I must take a moment here to thank my Mother, who knew- like all good mothers do- what I needed more than I did. My book wish list, which I presented to her in the week before our departure, included three books on child soldiers, two on African conflict, one on an Indian sex slave, and one short story collection by a favored Nigerian author, came with the voice afterthough, "and anything else you may think of". I have already read the short story collection, the Indian novel, and two of the three on child soldiers- and they were all good... But I said enough on that earlier. The first one I picked up from Mom, by Thich Nhat Hanh, has already given me the "breath in breath out" exercise that ends with a smile. But the gift of Trixie's tale truly "fits the bill" (as you might say mom). Thank you for gifting me this book...this experience!
In reading "A big little life", I found myself underlining more than I had expected. I included a few of these quotes below, but I will leave an explanation of their significance to me for an upcoming post in the "different place" series. What I want to do is highlight how, from his relationship with Trixie, Dean was able to learn and connect with himself, those he loved, and the complex truths of reality. While I will admit to more than a few cringes of jealousy and envy while reading of Trixie's character and endeavors, I felt more than these useless emotions. I felt thankful. Thankful that someone with such a gift for self-exploration and language had this experience and was able to share it. So, that's it for now. Whether you are one of my readers who has asked for book suggestions- or not- I implore you to get this book, take this journey, and then if you don't already have a dog, find one and experience your own loving odyssey with one.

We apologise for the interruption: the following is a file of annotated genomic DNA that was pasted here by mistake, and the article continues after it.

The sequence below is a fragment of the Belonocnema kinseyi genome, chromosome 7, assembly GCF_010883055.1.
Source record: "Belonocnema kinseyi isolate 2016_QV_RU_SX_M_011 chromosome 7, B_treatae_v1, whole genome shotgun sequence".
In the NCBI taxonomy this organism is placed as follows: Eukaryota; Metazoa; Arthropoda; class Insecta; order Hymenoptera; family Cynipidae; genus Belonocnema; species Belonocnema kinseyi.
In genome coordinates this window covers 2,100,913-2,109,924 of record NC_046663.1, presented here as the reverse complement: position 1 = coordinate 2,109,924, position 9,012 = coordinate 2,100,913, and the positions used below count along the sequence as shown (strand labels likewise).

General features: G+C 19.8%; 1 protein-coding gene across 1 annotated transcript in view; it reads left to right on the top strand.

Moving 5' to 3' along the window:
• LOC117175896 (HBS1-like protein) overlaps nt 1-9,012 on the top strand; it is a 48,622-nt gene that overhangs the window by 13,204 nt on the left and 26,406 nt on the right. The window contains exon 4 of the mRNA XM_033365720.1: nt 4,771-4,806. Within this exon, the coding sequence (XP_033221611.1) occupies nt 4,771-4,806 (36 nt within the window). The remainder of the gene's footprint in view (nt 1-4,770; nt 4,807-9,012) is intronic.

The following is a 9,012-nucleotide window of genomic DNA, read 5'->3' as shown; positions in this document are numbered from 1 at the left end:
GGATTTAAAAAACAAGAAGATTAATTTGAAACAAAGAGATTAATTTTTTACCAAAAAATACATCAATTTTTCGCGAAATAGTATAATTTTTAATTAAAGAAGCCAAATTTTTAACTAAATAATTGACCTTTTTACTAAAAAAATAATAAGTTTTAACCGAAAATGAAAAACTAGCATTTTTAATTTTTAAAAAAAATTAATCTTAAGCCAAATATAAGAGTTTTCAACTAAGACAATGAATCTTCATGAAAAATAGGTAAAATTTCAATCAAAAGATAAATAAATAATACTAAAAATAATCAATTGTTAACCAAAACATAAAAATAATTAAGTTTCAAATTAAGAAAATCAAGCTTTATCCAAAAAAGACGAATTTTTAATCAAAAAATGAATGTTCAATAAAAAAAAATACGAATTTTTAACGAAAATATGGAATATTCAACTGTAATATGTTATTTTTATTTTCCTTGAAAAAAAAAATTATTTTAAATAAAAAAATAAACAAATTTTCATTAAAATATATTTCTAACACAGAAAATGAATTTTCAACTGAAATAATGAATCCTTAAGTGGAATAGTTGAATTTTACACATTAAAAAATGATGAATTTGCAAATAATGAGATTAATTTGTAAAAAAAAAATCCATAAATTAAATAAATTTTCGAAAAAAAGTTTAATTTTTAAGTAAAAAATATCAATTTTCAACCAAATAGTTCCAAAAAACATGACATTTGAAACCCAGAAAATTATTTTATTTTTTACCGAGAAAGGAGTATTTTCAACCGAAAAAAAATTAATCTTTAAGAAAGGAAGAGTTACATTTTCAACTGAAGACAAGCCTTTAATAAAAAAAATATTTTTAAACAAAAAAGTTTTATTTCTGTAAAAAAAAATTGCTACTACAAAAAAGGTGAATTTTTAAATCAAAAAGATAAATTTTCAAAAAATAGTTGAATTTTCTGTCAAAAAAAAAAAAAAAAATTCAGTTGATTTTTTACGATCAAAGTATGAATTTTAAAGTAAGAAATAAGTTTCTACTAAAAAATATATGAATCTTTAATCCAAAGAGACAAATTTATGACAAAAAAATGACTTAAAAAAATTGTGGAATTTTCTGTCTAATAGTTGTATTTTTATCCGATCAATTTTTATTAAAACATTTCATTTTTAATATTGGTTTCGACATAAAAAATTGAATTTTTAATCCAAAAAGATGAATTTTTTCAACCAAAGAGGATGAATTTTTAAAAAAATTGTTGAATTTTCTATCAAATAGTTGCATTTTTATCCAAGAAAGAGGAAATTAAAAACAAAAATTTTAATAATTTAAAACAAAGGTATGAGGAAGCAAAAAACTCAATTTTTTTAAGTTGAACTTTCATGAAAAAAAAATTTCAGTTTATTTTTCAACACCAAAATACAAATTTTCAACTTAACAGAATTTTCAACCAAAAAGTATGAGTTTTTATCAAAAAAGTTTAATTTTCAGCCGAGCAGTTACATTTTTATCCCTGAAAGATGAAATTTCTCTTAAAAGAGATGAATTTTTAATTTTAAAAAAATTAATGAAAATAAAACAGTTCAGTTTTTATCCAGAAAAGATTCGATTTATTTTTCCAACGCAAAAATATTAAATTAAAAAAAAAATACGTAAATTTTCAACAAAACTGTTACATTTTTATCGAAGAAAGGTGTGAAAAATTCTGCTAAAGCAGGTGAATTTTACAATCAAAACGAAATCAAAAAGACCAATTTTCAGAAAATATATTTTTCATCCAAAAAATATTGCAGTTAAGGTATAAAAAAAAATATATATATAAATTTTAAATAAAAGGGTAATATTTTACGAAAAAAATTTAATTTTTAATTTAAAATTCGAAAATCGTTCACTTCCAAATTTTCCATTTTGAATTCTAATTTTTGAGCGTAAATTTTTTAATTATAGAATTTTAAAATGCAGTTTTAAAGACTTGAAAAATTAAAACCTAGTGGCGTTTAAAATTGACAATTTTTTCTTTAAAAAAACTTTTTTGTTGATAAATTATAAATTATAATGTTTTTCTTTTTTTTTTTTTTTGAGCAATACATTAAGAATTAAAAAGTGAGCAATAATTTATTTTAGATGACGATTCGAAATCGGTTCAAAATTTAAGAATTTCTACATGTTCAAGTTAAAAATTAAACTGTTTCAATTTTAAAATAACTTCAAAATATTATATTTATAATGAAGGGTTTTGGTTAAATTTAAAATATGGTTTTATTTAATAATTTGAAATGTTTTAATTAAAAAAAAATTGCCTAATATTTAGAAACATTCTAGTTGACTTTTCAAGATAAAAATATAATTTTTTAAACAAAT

This is an ode to both Dean and Trixie Koontz. I will not/cannot pick up another book today- not because I risk forgetting either of your names, but because I fear that none of the "stories" I have can match your truth, and even more importantly, I want time to recuperate and appreciate your gift. Thank you!
"We craft fiction to match our sense of how things ought to be, but truth cannot be crafted. Truth is and truth has a way of astonishing us to our knees, reminding us that the universe does not exist to fulfill our expectations."
(Page 7, following the "angel" encounter)
"...of laughter's role in marriage, he said: 'A man and a woman cannot live together without having against each other a kind of everlasting joke. Each has discovered that the other is not only a fool, but a great fool.'"
(Page 51, following one Trixie's jokes.)
"Everyday of our lives, we see far more than we comprehend, and because the failure to comprehend disquiets us, we lie to ourselves about what we see. We want a simple world, but we live in one that is magnificently complex. . . Complexity implies meaning, and we are afraid of meaning."
(Page 267, after Trixie passed, contemplating how Trixie became a part of their lives) ...more